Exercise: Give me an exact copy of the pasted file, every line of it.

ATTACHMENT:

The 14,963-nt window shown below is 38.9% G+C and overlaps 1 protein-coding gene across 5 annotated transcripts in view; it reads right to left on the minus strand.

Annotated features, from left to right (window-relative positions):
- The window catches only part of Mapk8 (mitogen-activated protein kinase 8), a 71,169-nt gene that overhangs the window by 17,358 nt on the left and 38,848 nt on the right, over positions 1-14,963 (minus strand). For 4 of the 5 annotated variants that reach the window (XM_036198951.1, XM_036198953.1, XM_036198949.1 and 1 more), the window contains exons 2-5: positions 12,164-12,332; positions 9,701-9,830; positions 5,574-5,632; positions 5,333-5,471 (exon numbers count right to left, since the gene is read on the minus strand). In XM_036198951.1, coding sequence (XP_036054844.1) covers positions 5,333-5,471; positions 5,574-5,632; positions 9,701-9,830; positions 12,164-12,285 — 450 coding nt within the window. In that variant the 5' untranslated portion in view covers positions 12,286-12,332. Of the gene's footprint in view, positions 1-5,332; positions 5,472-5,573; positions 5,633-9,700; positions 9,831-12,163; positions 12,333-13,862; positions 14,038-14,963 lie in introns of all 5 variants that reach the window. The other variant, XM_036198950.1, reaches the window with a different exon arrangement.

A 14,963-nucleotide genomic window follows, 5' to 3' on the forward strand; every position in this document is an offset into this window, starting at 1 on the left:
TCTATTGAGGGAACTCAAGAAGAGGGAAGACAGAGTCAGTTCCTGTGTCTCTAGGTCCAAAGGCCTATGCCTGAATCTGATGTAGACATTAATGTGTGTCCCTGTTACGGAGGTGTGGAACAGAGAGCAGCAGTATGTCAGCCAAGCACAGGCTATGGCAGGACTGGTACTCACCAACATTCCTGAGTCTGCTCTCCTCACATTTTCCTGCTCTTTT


The 14,963-nt window shown below is 38.9% G+C and overlaps 1 protein-coding gene across 5 annotated transcripts in view; it reads right to left on the minus strand.

Annotated features, from left to right (window-relative positions):
- The window catches only part of Mapk8 (mitogen-activated protein kinase 8), a 71,169-nt gene that overhangs the window by 17,358 nt on the left and 38,848 nt on the right, over positions 1-14,963 (minus strand). For 4 of the 5 annotated variants that reach the window (XM_036198951.1, XM_036198953.1, XM_036198949.1 and 1 more), the window contains exons 2-5: positions 12,164-12,332; positions 9,701-9,830; positions 5,574-5,632; positions 5,333-5,471 (exon numbers count right to left, since the gene is read on the minus strand). In XM_036198951.1, coding sequence (XP_036054844.1) covers positions 5,333-5,471; positions 5,574-5,632; positions 9,701-9,830; positions 12,164-12,285 — 450 coding nt within the window. In that variant the 5' untranslated portion in view covers positions 12,286-12,332. Of the gene's footprint in view, positions 1-5,332; positions 5,472-5,573; positions 5,633-9,700; positions 9,831-12,163; positions 12,333-13,862; positions 14,038-14,963 lie in introns of all 5 variants that reach the window. The other variant, XM_036198950.1, reaches the window with a different exon arrangement.

A 14,963-nucleotide genomic window follows, 5' to 3' on the forward strand; every position in this document is an offset into this window, starting at 1 on the left:
TCTATTGAGGGAACTCAAGAAGAGGGAAGACAGAGTCAGTTCCTGTGTCTCTAGGTCCAAAGGCCTATGCCTGAATCTGATGTAGACATTAATGTGTGTCCCTGTTACGGAGGTGTGGAACAGAGAGCAGCAGTATGTCAGCCAAGCACAGGCTATGGCAGGACTGGTACTCACCAACATTCCTGAGTCTGCTCTCCTCACATTTTCCTGCTCTTTT